Pension funds can use the higher return on the matching portfolio to invest less in the return portfolio. Figure 2 shows that by generating a windfall amid low credit spreads and high equity valuations, pension funds can shift 20% of their portfolio from return to matching, reducing risk from 8.0% to 5.8%, but still achieving the same return. It seems paradoxical, but active LDI management in this case means less risk.

Can’t the return portfolio generate the alpha?

No. Many alpha opportunities are unique to the LDI portfolio and the active positions cannot be taken in the return portfolio. In some cases this is technically impossible. For example, one could only replace government bonds with cheaper bond futures if there are government bonds in the portfolio to start with. Government bonds are often included in matching portfolios, but normally not in return portfolios. By deploying active risk more broadly, the risk/return profile of the total portfolio improves.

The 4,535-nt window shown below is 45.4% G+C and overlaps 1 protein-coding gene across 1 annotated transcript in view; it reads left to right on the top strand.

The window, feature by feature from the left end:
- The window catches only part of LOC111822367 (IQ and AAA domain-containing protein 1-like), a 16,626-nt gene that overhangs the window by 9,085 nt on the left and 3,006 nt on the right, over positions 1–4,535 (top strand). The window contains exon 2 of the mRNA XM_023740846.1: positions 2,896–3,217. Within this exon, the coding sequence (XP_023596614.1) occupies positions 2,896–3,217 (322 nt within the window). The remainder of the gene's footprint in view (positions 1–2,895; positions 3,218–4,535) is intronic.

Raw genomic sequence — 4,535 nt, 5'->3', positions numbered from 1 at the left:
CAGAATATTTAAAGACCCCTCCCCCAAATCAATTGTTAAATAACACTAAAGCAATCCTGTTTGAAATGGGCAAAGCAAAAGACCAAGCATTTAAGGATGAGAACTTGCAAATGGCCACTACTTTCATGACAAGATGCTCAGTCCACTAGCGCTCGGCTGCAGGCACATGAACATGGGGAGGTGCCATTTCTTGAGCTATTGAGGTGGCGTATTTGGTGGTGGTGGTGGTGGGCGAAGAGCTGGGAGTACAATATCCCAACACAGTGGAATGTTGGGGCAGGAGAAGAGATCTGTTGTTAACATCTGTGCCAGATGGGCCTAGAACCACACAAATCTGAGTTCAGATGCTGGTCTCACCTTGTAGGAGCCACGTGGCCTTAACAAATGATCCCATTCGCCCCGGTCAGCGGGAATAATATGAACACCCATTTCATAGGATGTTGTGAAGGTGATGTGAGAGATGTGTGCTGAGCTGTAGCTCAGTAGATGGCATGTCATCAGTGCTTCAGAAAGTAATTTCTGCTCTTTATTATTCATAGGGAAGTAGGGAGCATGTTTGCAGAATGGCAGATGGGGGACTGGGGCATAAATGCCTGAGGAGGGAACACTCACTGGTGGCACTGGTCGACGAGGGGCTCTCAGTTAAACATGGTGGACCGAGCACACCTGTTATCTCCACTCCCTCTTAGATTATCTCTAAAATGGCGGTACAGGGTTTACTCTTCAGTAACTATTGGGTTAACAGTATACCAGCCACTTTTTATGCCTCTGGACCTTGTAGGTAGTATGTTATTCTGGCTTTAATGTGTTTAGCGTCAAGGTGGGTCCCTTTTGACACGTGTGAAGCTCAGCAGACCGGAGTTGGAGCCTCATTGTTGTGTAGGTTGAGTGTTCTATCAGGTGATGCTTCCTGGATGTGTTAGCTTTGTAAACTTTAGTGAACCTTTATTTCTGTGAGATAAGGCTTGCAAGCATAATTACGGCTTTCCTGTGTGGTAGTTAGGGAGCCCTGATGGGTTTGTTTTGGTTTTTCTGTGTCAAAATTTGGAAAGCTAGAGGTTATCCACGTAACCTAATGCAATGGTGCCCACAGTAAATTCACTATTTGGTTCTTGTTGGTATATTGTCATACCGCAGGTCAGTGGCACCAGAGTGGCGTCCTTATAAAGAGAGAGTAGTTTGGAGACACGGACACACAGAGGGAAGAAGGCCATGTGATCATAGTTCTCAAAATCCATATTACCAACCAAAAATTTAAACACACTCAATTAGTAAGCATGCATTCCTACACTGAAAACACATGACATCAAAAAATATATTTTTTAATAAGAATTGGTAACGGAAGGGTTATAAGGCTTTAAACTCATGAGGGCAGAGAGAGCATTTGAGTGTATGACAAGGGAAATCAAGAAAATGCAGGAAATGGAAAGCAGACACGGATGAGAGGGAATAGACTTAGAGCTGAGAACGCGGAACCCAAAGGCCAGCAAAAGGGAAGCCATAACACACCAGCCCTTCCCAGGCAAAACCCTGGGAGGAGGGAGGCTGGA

In other cases, the positions are only worthwhile in a matching context. For example, a covered bond provides a few tenths of a percentage point of extra yield compared to a government bond, for little additional risk. That’s worth it in a low-yielding matching portfolio. But of course it makes no sense to replace, for example, equities or corporate bonds with covered bonds in a return portfolio. That costs returns.


The strict division of pension portfolios into return and matching, whereby matching is purely focused on interest rate hedging, is not optimal in our opinion. There are many opportunities to add value to LDI portfolios without significantly changing risk at the fund level. Making the matching portfolio work harder creates a broader base of returns for the portfolio. This results in a more robust investment strategy and better opportunities to realize pension ambitions. Which pension fund does not want to go for that?

The Author

Jeroen van Bezooijen

Product Manager, EMEA Client Solutions and Analytics

Michael Surowiecki